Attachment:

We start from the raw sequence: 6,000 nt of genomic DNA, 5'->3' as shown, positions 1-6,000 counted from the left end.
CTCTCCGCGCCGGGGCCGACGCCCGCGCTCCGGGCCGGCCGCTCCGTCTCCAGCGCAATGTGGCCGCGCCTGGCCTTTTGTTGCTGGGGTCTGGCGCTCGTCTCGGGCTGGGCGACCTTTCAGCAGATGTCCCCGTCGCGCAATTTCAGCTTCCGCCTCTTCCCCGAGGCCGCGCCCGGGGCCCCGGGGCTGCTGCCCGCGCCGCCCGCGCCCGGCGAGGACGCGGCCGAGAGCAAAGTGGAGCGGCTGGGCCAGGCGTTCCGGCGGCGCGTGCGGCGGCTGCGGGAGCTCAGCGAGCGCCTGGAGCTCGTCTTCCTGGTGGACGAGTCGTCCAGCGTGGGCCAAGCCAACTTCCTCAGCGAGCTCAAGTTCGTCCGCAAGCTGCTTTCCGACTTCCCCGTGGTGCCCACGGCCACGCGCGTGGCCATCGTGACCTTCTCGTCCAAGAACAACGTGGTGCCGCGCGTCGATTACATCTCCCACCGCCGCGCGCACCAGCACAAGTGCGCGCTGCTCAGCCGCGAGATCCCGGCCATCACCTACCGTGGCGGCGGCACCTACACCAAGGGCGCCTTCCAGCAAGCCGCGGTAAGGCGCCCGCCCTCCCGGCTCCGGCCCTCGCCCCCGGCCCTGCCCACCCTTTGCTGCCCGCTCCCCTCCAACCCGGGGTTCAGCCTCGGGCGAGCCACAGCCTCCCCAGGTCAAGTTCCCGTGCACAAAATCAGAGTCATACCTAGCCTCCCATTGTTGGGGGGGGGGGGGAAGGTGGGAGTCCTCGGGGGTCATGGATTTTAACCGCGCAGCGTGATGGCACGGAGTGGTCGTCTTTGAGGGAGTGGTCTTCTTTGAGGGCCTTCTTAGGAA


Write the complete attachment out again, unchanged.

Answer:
We start from the raw sequence: 6,000 nt of genomic DNA, 5'->3' as shown, positions 1-6,000 counted from the left end.
CTCTCCGCGCCGGGGCCGACGCCCGCGCTCCGGGCCGGCCGCTCCGTCTCCAGCGCAATGTGGCCGCGCCTGGCCTTTTGTTGCTGGGGTCTGGCGCTCGTCTCGGGCTGGGCGACCTTTCAGCAGATGTCCCCGTCGCGCAATTTCAGCTTCCGCCTCTTCCCCGAGGCCGCGCCCGGGGCCCCGGGGCTGCTGCCCGCGCCGCCCGCGCCCGGCGAGGACGCGGCCGAGAGCAAAGTGGAGCGGCTGGGCCAGGCGTTCCGGCGGCGCGTGCGGCGGCTGCGGGAGCTCAGCGAGCGCCTGGAGCTCGTCTTCCTGGTGGACGAGTCGTCCAGCGTGGGCCAAGCCAACTTCCTCAGCGAGCTCAAGTTCGTCCGCAAGCTGCTTTCCGACTTCCCCGTGGTGCCCACGGCCACGCGCGTGGCCATCGTGACCTTCTCGTCCAAGAACAACGTGGTGCCGCGCGTCGATTACATCTCCCACCGCCGCGCGCACCAGCACAAGTGCGCGCTGCTCAGCCGCGAGATCCCGGCCATCACCTACCGTGGCGGCGGCACCTACACCAAGGGCGCCTTCCAGCAAGCCGCGGTAAGGCGCCCGCCCTCCCGGCTCCGGCCCTCGCCCCCGGCCCTGCCCACCCTTTGCTGCCCGCTCCCCTCCAACCCGGGGTTCAGCCTCGGGCGAGCCACAGCCTCCCCAGGTCAAGTTCCCGTGCACAAAATCAGAGTCATACCTAGCCTCCCATTGTTGGGGGGGGGGGGGAAGGTGGGAGTCCTCGGGGGTCATGGATTTTAACCGCGCAGCGTGATGGCACGGAGTGGTCGTCTTTGAGGGAGTGGTCTTCTTTGAGGGCCTTCTTAGGAA